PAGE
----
* Abstract

Achieving efficiency in coordinated action in rapidly changing environments has challenged both researchers and practitioners. Emergency events require both rapid response and effective coordination among participating organizations. We created a simulated operations environment using agent-based modeling to test the efficiency of six different organizational designs that varied the exercise of authority, degree of uncertainty, and access to information. Efficiency is measured in terms of response time, identifying time as the most valuable resource in emergency response. Our findings show that, contrary to dominant organizational patterns of hierarchical authority that limit communication among members via strict reporting rules, any communication among members increases the efficiency of organizations operating in uncertain environments. We further found that a smaller component of highly interconnected, self adapting agents emerges over time to support the organization's adaptation in changing conditions. In uncertain environments, heterogeneous agents prove more efficient in sharing information that guides coordination than homogeneous agents.

Agent-Based Simulation, Emergency Management, Network Evolution, Performance

* Introduction

Vivid images of helpless victims from the Tsunami of South Asian countries, 2004, and the devastated New Orleans due to Hurricane Katrina, 2005 in the U.S. compelled policy makers and citizens alike to focus on improving efficiency in coordinating multiple organizations operating under extreme conditions (Comfort 2006). While participants in disaster response activities agree that they have to share information and work together, such a cooperative relationship is never easy to achieve. Emergency response organizations have their own organizational structure developed over years, but the structure is not necessarily designed to expedite interorganizational cooperation. Under tight time constraints, at issue is whether agents engaged in emergency response are more efficient when they conduct their own information search with the possibility of missing some aspect of the situation, or when they receive direction from an unchallenged authority that may not be on site and may not have complete information. Action is directed by those organizational units with higher authority that are presumed to have greater knowledge or experience in the field. The supporters of the hierarchical command and control structure argue that the coordination and efficiency can be achieved through structure. In contrast, we also expect that the tension between efficiency and coordination escalates in emergency environments under conditions of high uncertainty. Regarding efficient interorganizational communications to support information sharing and coordination, we consider seven propositions, as follows.
  • Organizations design communication processes among their members as a means to control performance at specified levels of efficiency (Scott 2003)
  • Organizations establish different types of authority relationships at different scales of operation that constrain their members' access to information (March 1999)
  • Self organization requires sufficient structure to hold and exchange information, but sufficient flexibility to adapt to new conditions (Kauffman 1993)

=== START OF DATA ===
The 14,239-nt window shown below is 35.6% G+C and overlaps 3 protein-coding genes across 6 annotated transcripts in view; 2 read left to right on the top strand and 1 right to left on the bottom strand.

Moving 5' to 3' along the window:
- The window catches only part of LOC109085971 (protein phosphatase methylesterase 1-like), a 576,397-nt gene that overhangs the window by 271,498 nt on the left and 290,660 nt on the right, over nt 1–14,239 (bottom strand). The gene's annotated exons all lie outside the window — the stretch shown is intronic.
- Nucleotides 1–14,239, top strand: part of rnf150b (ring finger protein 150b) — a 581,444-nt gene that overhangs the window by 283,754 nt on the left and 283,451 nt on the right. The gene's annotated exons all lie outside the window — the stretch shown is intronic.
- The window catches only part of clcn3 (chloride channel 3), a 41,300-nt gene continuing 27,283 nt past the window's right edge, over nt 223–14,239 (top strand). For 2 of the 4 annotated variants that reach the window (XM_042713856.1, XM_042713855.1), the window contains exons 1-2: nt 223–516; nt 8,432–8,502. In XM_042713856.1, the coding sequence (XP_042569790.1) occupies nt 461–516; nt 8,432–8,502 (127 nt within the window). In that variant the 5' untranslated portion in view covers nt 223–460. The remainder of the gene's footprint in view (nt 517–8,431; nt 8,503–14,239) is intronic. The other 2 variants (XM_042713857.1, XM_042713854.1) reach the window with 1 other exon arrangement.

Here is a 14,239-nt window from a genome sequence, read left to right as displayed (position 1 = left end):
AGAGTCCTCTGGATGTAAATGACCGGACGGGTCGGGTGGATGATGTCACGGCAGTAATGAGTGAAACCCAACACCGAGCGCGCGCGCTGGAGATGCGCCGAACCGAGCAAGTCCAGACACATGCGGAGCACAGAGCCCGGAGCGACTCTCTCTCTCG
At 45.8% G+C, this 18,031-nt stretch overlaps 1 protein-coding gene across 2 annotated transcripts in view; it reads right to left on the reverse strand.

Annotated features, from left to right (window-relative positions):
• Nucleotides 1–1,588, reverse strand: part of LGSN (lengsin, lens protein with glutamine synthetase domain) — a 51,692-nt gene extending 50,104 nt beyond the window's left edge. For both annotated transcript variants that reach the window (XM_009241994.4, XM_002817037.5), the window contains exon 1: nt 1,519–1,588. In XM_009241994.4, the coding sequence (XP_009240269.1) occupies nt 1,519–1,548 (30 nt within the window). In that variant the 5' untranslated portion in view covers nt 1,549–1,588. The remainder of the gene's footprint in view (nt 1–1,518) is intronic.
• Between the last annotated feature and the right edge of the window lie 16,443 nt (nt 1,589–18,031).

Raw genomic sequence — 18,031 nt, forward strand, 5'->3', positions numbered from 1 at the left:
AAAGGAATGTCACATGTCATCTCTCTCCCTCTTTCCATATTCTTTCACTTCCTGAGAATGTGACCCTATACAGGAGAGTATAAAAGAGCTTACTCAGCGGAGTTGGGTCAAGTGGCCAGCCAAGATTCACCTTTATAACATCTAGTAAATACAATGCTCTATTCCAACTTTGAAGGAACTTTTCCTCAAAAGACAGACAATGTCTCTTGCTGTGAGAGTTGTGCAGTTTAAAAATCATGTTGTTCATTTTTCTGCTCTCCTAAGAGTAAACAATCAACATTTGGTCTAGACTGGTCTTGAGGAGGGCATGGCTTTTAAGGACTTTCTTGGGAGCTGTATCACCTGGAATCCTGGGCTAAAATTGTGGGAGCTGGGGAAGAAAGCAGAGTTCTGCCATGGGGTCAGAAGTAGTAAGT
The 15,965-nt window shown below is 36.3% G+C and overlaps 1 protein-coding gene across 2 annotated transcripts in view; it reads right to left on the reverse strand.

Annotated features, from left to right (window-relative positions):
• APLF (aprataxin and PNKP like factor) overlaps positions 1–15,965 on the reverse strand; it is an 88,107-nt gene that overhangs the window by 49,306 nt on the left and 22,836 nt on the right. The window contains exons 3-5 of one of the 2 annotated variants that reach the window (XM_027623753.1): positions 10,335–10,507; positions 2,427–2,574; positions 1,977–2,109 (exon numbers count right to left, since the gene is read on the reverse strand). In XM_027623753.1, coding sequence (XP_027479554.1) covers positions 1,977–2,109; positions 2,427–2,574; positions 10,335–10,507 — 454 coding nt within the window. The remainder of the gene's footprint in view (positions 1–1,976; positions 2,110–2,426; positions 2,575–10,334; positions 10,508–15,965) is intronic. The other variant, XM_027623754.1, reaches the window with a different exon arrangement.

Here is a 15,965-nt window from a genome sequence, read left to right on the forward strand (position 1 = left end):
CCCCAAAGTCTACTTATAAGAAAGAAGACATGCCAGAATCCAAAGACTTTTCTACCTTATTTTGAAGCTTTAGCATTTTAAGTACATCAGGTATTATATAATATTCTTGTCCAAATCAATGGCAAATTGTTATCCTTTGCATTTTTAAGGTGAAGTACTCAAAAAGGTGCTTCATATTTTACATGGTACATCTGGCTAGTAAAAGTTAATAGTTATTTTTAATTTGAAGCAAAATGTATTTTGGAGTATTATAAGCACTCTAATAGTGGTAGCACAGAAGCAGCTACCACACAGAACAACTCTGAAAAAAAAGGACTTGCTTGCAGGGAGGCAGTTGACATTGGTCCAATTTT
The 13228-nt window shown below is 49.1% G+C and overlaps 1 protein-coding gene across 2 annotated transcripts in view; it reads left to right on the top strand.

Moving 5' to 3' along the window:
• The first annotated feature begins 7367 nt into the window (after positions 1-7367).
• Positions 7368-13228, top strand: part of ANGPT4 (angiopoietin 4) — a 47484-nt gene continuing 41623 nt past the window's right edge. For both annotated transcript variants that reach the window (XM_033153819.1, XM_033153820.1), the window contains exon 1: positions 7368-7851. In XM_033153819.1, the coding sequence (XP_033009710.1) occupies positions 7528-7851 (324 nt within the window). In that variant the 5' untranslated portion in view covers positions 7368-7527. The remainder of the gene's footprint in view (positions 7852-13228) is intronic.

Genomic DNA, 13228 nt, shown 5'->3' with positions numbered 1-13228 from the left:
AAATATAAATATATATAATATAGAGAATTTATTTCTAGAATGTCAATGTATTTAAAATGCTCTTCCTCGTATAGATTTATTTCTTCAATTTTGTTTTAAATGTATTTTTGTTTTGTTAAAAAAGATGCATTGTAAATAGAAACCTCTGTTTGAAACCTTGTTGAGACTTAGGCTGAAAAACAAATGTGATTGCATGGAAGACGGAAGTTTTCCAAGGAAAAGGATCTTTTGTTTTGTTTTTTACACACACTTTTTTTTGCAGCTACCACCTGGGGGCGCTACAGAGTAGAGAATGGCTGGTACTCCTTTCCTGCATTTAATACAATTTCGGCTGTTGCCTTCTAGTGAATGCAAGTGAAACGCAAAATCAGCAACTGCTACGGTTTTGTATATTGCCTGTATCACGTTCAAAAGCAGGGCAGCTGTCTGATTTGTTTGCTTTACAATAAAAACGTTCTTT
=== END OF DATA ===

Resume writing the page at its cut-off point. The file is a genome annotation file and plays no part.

• Emergency response personnel act within the limits of available information (Weick 1993)
  • Within these limits, response personnel depend upon timely communication with external agents to inform their actions in dynamic environments (Comfort and Sungu 2001)
  • Organizations operating in hierarchical environments reduce their capacity for coordination in uncertain conditions by structuring information processes that limit access to information among their members (Graber 2002)
  • Organizations operating without constraints on communication or access to information tend to form scale-free networks that perform more efficiently than hierarchical organizations (Barabási 2002)

We explore these propositions through computational simulation (Carley and Prietula 1994; Gilbert and Troitzsch 2005). The simulation tries to imitate actual emergency response in the following aspects: incremental but random change of demands, organizations assigned different capacity in different jurisdictions, hierarchical structure within an organization, limited information search capacity of each agent, changes in ties of communication networks among agents. We explore six different communication patterns among organizations. Our focus is on daily operations of the emergency services with no major or catastrophic incidents modeled. Using the simulation, we analyze 1) which communication patterns are more efficient in responding to demands, and 2) how information exchange networks evolve through the interaction of agents.

* Modeling Framework

Our modeling framework consists of two major components: organizational and spatial. The organizational component of our simulation framework models the hierarchical structure and the flow of information within these hierarchies. There are five organizations in the simulation and they correspond to police, fire, emergency medical services, public works and utility companies. We assumed a hierarchical pattern of authority for each type of organization with three levels of agents: street level agents (we call them agents), managers, and the single executive officer. An agent is capable of moving through the map and searching for demand or directly moving to an assigned demand site. Each agent can move only one cell during one unit of simulation time, but it can gather information about demand from a wider range of neighboring cells. This range can be interpreted as the amount of information available to a single agent and consequently for the organization as a whole.